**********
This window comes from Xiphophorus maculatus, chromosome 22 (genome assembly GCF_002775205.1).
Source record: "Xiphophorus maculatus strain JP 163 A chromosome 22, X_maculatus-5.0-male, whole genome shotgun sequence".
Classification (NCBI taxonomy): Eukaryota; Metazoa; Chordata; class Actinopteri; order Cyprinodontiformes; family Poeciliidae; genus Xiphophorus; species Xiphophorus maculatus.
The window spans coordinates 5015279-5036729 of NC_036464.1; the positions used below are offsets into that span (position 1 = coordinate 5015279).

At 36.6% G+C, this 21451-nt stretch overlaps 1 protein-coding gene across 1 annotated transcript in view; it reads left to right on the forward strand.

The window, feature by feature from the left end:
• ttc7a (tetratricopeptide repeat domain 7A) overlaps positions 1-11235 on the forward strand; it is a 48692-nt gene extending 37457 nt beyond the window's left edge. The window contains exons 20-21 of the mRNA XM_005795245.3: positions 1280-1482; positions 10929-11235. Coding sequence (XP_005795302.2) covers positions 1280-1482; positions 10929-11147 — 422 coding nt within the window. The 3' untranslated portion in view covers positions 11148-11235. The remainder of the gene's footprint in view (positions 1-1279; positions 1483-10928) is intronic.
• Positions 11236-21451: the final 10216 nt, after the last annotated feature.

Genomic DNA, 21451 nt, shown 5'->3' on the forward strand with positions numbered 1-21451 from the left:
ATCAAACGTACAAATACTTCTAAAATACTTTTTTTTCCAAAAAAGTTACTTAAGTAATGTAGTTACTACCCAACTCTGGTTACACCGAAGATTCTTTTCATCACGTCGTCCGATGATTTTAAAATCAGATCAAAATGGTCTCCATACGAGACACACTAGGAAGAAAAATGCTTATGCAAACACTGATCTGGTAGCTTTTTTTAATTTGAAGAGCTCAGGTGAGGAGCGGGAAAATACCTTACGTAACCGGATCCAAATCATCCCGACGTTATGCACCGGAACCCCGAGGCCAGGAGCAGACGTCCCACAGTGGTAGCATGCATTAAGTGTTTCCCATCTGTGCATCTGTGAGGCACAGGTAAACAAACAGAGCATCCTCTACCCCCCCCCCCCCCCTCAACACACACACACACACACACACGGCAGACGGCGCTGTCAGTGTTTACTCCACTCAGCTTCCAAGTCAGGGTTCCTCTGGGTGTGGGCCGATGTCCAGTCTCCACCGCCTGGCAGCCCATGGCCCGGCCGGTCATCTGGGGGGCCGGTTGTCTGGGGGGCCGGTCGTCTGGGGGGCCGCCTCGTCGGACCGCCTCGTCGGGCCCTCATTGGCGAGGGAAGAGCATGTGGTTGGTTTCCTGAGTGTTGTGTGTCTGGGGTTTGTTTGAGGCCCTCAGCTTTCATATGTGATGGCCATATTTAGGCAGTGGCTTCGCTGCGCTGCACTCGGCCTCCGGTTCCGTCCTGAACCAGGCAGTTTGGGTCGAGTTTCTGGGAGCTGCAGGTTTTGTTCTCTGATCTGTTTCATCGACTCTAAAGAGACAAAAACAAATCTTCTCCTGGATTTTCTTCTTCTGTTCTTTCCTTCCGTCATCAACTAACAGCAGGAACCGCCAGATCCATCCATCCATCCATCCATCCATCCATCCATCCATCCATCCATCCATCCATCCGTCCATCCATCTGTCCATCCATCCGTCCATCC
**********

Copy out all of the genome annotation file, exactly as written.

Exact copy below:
This window comes from Xiphophorus maculatus, chromosome 22 (genome assembly GCF_002775205.1).
Source record: "Xiphophorus maculatus strain JP 163 A chromosome 22, X_maculatus-5.0-male, whole genome shotgun sequence".
Classification (NCBI taxonomy): Eukaryota; Metazoa; Chordata; class Actinopteri; order Cyprinodontiformes; family Poeciliidae; genus Xiphophorus; species Xiphophorus maculatus.
The window spans coordinates 5015279-5036729 of NC_036464.1; the positions used below are offsets into that span (position 1 = coordinate 5015279).

At 36.6% G+C, this 21451-nt stretch overlaps 1 protein-coding gene across 1 annotated transcript in view; it reads left to right on the forward strand.

The window, feature by feature from the left end:
• ttc7a (tetratricopeptide repeat domain 7A) overlaps positions 1-11235 on the forward strand; it is a 48692-nt gene extending 37457 nt beyond the window's left edge. The window contains exons 20-21 of the mRNA XM_005795245.3: positions 1280-1482; positions 10929-11235. Coding sequence (XP_005795302.2) covers positions 1280-1482; positions 10929-11147 — 422 coding nt within the window. The 3' untranslated portion in view covers positions 11148-11235. The remainder of the gene's footprint in view (positions 1-1279; positions 1483-10928) is intronic.
• Positions 11236-21451: the final 10216 nt, after the last annotated feature.

Genomic DNA, 21451 nt, shown 5'->3' on the forward strand with positions numbered 1-21451 from the left:
ATCAAACGTACAAATACTTCTAAAATACTTTTTTTTCCAAAAAAGTTACTTAAGTAATGTAGTTACTACCCAACTCTGGTTACACCGAAGATTCTTTTCATCACGTCGTCCGATGATTTTAAAATCAGATCAAAATGGTCTCCATACGAGACACACTAGGAAGAAAAATGCTTATGCAAACACTGATCTGGTAGCTTTTTTTAATTTGAAGAGCTCAGGTGAGGAGCGGGAAAATACCTTACGTAACCGGATCCAAATCATCCCGACGTTATGCACCGGAACCCCGAGGCCAGGAGCAGACGTCCCACAGTGGTAGCATGCATTAAGTGTTTCCCATCTGTGCATCTGTGAGGCACAGGTAAACAAACAGAGCATCCTCTACCCCCCCCCCCCCCCTCAACACACACACACACACACACACGGCAGACGGCGCTGTCAGTGTTTACTCCACTCAGCTTCCAAGTCAGGGTTCCTCTGGGTGTGGGCCGATGTCCAGTCTCCACCGCCTGGCAGCCCATGGCCCGGCCGGTCATCTGGGGGGCCGGTTGTCTGGGGGGCCGGTCGTCTGGGGGGCCGCCTCGTCGGACCGCCTCGTCGGGCCCTCATTGGCGAGGGAAGAGCATGTGGTTGGTTTCCTGAGTGTTGTGTGTCTGGGGTTTGTTTGAGGCCCTCAGCTTTCATATGTGATGGCCATATTTAGGCAGTGGCTTCGCTGCGCTGCACTCGGCCTCCGGTTCCGTCCTGAACCAGGCAGTTTGGGTCGAGTTTCTGGGAGCTGCAGGTTTTGTTCTCTGATCTGTTTCATCGACTCTAAAGAGACAAAAACAAATCTTCTCCTGGATTTTCTTCTTCTGTTCTTTCCTTCCGTCATCAACTAACAGCAGGAACCGCCAGATCCATCCATCCATCCATCCATCCATCCATCCATCCATCCATCCATCCATCCATCCGTCCATCCATCTGTCCATCCATCCGTCCATCC